It also died ten years ago. Let it rest.
Like many of you born around the time Michael Jackson started to appear looking like he could be Vanity’s first cousin, a trending topic on Twitter referencing the “Harlem Shake” threw mefor a loop, because it didn’t mirror the aggressive shoulder shimmy from the 2000s.
As in, something like the dance you see here.
Yeah, that’s not what this new Harlem shake is, at all. What does it look like? The kind of random hopping over a techno beat you would expect from our friends living on the lighter side of life.
But, here’s a better demonstration:
And here’s another. Was I lying? I think not.
For the record, now local news stations have gotten involved.
Let me warn you now: It’s only a matter of time before this makes its way to CNN and daytime TV. Yes, it won’t be long now before Kathie Lee Gifford and Hoda Kotb are doing this on the Today show, after their seventh glass of champagne. I’d actually be here for that, but not for the dance itself.
As for how this new Internet phenomenon started, apparently we owe this trend to producer Baauer, who offered the instrumental that spawned this new, ahem, dance, last year. This has all confirmed to me that I’m entering the “get off my lawn” phase of life because not only do I not get this, I’m mad people are acting like the Harlem shake is a new thing.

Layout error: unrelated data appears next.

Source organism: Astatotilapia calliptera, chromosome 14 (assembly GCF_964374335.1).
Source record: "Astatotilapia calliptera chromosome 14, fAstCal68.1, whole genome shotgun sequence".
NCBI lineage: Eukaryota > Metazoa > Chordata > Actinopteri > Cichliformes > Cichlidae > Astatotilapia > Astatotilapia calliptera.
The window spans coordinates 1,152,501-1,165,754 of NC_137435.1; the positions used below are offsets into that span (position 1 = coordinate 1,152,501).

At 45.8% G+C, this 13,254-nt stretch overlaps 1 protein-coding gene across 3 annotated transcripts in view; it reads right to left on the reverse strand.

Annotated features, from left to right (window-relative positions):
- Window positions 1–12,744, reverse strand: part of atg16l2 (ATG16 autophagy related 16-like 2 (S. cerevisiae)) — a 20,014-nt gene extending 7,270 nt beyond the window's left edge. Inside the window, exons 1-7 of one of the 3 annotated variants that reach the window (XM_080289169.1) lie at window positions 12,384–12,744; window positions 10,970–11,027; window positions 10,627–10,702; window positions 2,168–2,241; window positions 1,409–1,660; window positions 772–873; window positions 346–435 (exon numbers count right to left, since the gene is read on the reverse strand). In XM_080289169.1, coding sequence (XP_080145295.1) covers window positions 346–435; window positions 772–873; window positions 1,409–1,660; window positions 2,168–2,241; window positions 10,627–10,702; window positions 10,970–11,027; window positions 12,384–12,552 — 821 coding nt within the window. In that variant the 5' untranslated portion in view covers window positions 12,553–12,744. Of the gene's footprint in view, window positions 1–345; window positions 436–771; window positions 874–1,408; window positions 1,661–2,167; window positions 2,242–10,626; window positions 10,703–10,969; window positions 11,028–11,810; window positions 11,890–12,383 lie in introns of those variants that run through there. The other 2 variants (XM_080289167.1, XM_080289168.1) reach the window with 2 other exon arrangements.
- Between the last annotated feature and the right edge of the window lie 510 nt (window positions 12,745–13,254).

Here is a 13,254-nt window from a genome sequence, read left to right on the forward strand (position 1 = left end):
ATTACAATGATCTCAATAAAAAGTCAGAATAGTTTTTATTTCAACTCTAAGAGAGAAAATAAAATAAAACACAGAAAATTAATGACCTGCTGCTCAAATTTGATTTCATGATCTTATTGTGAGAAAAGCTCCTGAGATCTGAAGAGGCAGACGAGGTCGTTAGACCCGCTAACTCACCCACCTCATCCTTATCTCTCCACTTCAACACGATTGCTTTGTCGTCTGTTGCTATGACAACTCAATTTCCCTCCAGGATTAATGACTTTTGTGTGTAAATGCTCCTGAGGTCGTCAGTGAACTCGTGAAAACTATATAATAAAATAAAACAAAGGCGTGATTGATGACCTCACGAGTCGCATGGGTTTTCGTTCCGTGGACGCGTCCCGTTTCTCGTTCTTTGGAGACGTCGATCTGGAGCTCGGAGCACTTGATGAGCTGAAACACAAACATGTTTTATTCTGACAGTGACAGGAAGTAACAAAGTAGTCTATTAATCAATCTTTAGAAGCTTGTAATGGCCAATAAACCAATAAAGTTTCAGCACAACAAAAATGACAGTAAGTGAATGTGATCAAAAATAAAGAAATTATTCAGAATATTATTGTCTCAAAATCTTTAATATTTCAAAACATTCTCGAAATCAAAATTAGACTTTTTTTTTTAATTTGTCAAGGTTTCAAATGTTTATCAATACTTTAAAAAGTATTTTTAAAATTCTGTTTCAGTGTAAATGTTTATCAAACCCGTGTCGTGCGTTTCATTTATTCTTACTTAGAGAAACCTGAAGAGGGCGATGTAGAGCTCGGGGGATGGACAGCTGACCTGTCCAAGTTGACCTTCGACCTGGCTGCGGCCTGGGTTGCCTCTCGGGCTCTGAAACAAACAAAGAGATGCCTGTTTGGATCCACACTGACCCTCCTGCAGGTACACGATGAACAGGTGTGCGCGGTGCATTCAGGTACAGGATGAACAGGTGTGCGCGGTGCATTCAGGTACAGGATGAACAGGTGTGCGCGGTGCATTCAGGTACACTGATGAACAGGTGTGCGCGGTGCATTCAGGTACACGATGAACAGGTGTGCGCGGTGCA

Where was Matt Lauer when Diddy (then known as P. Diddy) was doing this?
Then again, I shouldn’t be surprised, at all. Harlem has been gentrified, so I suppose I shouldn’t be at all surprised that the dance itself has been appropriated, too. I call it the Andy Cohen effect, in which white people discover things we were doing or saying 20 years ago and present it to the world as brand new, given it’s new to them. It won’t be long now before suburbia gets on YouTube to declare, “The butterfly, uh, uh that’s old, let me see you tootsie roll.”